Demon Star Has Its Eye On You Tonight

The sky facing east around 6:30 p.m. local time. Use the moon and bright, white Capella to draw a triangle to Algol. You can also use the Pleiades (Seven Sisters) cluster and Capella. You can watch Algol change in brightness by comparing it to Mirfak and its next-door-neighbor Rho Persei. At maximum, Algol shines a tad fainter than Mirfak; at minimum it nearly matches Rho. Source: Stellarium
The sky facing east around 6:30 p.m. local time. Use the moon and the bright, white star Capella to draw a triangle to Algol. You can also use the Pleiades (Seven Sisters) cluster and Capella. Algol’s change in brightness is easy to see by comparing it to Mirfak and nearby Rho Persei. At maximum, Algol’s a tad fainter than Mirfak; at minimum it nearly matches Rho. Source: Stellarium

Better look over your shoulder. Algol, the Demon Star, will be giving you a clever wink tonight. What’s it up to, you wonder? This evening (Nov. 24th) across North American time zones, the star will perform one its famous fades and recoveries.

Algol is really a very close double star with a hot blue-white primary star orbited by an orange giant. During an eclipse, the giant nearly covers the brighter star. Illustration: Bob King
Algol is a very close binary star with a hot blue-white primary star orbited by an fainter orange giant. During an eclipse, the giant nearly covers the brighter star. Illustration: Bob King

Algol’s an eclipsing binary star 93 light years from Earth in the constellation of Perseus just below the W of Cassiopeia. To the eye and through most telescopes it looks like a single star, but it’s really two stars in close orbit about each other. The demon reference comes from its Arabic name, al-ghul, translated as “head of the ogre”, which may refer to its unusual if not frightening behavior in the eyes of the superstitious. Few stars so dramatically brighten and fade over a few hours time.

This animation was assembled from 55 images of the CHARA interferometer in the near-infrared H-band, sorted according to orbital phase. Because some phases are poorly covered, Aa2 jumps at some points along its path. Credit: Dr. Fabien Baron
This animation of Algol B going around Algol A was made from 55 images taken by the high-resolution CHARA interferometer in near-infrared light. CHARA is one of the few instruments that can see Algol as two separate stars. Credit: Dr. Fabien Baron

Every 2.9 days, the larger, dimmer star glides in front of the smaller, brighter one, blocking much of its light and causing the system to dim noticeably. The entire partial eclipse takes some 10 hours, but you needn’t invest that kind of time. For the eastern half of the U.S., Algol begins the evening at magnitude +2.1, its maximum brightness. Even with the nearby nearly full moon, you should have no problem seeing it at nightfall.

Over the next few hours, the star will gradually fade and bottom out at minimum at 9:14 p.m. CST (10:14 p.m. EST;  7:14 p.m. MST and 6:14 p.m. PST). That’s the time of mid-eclipse when it’s faintest at magnitude +3.4 or about five times fainter than it began. Eclipses last about two hours before the dimmer star begins to uncover the brighter and Algol returns to its normal brightness. During the entire time, Algol will look nearly as faint as during mid-eclipse.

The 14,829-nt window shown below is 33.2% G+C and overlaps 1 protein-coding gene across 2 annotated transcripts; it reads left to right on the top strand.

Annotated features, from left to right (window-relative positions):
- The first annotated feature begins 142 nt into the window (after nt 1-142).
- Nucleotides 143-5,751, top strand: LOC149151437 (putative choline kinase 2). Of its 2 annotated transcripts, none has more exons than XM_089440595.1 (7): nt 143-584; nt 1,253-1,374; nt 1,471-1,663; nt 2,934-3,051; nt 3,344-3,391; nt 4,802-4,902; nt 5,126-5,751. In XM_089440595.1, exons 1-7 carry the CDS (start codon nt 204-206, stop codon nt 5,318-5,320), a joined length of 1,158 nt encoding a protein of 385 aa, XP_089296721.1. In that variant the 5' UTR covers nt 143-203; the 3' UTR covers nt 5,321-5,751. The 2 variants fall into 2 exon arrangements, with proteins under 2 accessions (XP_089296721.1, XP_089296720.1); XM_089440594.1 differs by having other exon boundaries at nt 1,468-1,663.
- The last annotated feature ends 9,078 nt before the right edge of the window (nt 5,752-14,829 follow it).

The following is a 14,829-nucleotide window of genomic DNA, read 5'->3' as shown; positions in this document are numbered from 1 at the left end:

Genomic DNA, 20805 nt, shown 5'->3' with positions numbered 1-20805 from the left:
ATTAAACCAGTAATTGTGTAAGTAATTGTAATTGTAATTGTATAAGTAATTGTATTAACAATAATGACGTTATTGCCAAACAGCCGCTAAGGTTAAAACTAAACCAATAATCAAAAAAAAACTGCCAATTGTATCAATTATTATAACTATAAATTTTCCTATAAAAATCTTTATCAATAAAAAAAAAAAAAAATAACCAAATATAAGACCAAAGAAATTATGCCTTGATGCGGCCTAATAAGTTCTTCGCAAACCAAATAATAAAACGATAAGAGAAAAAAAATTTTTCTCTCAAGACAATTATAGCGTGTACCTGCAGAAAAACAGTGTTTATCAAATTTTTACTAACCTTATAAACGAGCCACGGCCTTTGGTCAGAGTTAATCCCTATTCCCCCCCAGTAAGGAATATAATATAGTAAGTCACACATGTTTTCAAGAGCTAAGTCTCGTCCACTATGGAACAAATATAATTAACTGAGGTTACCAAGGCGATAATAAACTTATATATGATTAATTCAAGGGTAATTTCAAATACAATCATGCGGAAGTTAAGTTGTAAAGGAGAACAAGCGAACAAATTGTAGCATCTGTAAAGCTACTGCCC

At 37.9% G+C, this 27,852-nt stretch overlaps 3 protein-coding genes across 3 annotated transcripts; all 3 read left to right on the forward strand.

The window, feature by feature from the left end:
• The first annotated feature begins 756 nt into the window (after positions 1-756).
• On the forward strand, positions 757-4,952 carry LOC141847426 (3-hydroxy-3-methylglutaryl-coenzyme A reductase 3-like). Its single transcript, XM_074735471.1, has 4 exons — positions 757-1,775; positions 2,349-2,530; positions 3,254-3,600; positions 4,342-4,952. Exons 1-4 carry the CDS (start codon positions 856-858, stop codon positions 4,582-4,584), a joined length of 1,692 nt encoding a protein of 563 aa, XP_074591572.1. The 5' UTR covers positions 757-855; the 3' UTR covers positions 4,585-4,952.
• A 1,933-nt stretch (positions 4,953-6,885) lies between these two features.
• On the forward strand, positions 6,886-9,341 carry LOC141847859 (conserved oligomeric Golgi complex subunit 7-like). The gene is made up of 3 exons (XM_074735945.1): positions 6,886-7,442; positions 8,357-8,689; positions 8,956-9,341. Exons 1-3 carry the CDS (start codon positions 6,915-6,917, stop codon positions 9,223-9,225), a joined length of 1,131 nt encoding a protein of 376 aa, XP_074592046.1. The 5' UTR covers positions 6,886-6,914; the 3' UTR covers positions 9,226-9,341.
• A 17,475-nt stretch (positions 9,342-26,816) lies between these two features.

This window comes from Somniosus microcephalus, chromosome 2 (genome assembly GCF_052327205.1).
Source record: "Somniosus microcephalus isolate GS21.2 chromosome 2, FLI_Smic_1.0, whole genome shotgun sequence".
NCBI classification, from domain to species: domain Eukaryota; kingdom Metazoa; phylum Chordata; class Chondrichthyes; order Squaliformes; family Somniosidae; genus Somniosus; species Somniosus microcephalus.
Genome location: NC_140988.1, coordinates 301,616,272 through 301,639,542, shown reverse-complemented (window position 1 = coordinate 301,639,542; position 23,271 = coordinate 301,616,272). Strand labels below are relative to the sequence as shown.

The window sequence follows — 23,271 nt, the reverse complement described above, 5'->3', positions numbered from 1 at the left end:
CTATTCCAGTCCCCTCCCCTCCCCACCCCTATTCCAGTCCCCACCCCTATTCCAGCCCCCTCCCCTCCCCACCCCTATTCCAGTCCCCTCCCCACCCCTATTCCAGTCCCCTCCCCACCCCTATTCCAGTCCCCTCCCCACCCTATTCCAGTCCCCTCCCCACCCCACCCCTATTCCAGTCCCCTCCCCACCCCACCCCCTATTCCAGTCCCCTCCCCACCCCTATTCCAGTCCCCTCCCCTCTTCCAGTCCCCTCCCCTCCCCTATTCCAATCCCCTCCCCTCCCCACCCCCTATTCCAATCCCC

Here's what an eclipse would look like if you could see it up close. The main eclipse (at right) occurs when the larger but dimmer companion star, a K2 orange subgiant, partially eclipses Algol A, a more massive but smaller main sequence star. A small secondary eclipse (left) is observed when the B star passes around the back of the primary. Mike Guidry / Univ. of Tennessee - See more at: http://www.skyandtelescope.com/astronomy-blogs/behold-algol-star-secret/#sthash.liN7fwn2.dpuf
Here’s a more detailed look at Algol’s eclipses.  The main eclipse (at right) occurs when the larger but dimmer companion star, a K2 orange subgiant, partially eclipses Algol A, a more massive but smaller main sequence star. A small secondary eclipse (left) is observed when the B star passes around the back of the primary. The light curve (left) shows a gradual then steep drop from max to min.
Mike Guidry / Univ. of Tennessee

The easiest way to see the eclipse is to catch Algol early on before the fade, then go out for another look anytime between 8:15 and 10:15 p.m. CST to revel in its remarkable transformation. If you stay up really late — or live on the West Coast where the eclipse happens much earlier in the evening — you can even watch the demon re-gather its strength and brighten back up.

Night sky photo shows Algol in relation to Capella and the Pleiades in November when facing east. Credit: Bob King
Night sky photo shows Algol in relation to Capella and the Pleiades in November when facing east. Credit: Bob King

If clouds put the kibosh on your ogre oogling, you’re in luck! We’re due for another eclipse on Friday Nov. 27th with minimum  occurring at 6:03 p.m. That evening, Algol will start out at minimum for most of North American and brighten up to normal several hours later. The next easily visible evening eclipse of Algol for the Americas won’t occur until Dec. 14th.

Here’s an interactive list of Algol eclipses, so you can be ready whenever the sky clears. For fun in the meantime, be sure to check out this eclipsing binary simulator where you can play to your heart’s content with all manner of Algol-type stars.